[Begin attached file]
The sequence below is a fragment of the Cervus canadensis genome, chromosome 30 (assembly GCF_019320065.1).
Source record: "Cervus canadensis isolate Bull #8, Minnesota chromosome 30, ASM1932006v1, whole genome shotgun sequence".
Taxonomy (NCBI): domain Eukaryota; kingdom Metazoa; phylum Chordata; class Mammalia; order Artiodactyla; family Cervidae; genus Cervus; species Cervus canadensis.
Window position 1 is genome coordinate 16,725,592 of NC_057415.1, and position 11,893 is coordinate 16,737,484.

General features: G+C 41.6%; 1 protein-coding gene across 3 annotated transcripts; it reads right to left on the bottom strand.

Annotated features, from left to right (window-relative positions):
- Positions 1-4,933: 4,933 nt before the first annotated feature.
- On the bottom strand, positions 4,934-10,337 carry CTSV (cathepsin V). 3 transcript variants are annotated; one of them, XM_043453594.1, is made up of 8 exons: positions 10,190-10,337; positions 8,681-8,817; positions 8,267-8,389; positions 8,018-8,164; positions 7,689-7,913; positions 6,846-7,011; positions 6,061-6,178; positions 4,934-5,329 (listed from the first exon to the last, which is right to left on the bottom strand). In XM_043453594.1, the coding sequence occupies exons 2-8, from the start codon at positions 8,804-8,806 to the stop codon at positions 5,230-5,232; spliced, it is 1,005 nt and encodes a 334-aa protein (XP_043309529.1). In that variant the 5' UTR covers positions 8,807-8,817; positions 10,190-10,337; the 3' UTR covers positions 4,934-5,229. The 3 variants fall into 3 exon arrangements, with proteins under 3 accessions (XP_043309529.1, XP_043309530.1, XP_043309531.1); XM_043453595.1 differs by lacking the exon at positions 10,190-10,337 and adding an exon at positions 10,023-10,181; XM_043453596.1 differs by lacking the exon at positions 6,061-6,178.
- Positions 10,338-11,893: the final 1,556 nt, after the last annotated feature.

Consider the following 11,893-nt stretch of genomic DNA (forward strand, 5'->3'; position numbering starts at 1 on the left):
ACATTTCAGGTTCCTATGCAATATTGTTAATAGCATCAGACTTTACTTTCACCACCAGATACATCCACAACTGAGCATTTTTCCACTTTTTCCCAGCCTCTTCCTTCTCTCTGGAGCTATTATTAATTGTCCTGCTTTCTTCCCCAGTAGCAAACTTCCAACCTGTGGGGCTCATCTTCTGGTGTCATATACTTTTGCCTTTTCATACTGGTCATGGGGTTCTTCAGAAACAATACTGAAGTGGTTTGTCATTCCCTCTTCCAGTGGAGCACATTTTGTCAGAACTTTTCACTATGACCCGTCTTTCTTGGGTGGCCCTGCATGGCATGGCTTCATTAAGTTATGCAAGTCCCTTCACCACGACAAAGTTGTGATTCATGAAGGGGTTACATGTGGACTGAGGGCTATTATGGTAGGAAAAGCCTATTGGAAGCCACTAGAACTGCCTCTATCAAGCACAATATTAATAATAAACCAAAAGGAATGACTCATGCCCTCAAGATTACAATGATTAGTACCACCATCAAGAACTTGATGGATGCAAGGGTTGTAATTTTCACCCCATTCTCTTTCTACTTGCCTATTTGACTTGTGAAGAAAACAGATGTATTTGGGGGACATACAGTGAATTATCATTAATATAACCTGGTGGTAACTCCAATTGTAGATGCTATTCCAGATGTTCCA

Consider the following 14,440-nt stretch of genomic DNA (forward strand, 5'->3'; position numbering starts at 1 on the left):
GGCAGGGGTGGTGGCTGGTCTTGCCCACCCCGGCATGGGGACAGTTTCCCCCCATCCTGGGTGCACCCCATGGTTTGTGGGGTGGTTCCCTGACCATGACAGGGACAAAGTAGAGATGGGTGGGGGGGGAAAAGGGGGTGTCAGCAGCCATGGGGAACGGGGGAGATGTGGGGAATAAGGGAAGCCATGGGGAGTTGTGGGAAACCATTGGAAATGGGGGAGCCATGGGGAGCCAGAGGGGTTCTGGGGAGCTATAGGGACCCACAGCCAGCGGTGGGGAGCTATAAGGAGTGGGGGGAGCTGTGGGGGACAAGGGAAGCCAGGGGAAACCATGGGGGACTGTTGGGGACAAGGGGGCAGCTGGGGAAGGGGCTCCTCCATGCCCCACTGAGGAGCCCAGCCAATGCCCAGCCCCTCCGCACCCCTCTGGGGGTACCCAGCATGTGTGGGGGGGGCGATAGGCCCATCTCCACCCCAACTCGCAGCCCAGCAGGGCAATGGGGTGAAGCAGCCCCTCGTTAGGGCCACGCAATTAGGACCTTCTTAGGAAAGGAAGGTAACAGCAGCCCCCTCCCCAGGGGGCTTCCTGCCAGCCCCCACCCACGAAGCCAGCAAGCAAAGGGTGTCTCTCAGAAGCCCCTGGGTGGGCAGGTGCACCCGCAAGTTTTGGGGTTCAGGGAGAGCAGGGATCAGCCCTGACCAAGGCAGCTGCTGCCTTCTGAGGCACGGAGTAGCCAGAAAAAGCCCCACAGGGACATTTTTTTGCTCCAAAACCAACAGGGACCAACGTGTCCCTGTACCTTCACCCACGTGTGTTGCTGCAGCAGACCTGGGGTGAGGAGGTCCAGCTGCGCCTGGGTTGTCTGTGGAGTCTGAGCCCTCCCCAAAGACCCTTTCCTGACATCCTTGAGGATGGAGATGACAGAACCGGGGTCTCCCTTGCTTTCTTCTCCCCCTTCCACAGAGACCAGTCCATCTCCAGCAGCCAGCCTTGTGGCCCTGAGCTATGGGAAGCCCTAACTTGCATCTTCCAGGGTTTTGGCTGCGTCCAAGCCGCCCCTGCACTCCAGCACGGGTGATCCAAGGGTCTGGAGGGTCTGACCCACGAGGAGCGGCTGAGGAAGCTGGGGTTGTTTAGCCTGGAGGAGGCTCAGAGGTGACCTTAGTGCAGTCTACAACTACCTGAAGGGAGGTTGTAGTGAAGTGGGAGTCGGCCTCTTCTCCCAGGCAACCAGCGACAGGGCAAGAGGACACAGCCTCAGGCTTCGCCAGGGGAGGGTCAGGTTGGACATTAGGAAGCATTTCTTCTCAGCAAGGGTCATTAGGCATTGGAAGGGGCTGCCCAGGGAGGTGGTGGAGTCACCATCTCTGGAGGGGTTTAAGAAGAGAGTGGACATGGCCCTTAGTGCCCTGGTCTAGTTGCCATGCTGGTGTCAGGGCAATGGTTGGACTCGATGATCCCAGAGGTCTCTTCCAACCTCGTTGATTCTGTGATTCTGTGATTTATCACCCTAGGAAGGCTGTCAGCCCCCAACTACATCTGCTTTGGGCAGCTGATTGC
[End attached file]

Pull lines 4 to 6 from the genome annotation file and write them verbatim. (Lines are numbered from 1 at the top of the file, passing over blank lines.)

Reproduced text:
Window position 1 is genome coordinate 16,725,592 of NC_057415.1, and position 11,893 is coordinate 16,737,484.

General features: G+C 41.6%; 1 protein-coding gene across 3 annotated transcripts; it reads right to left on the bottom strand.

Annotated features, from left to right (window-relative positions):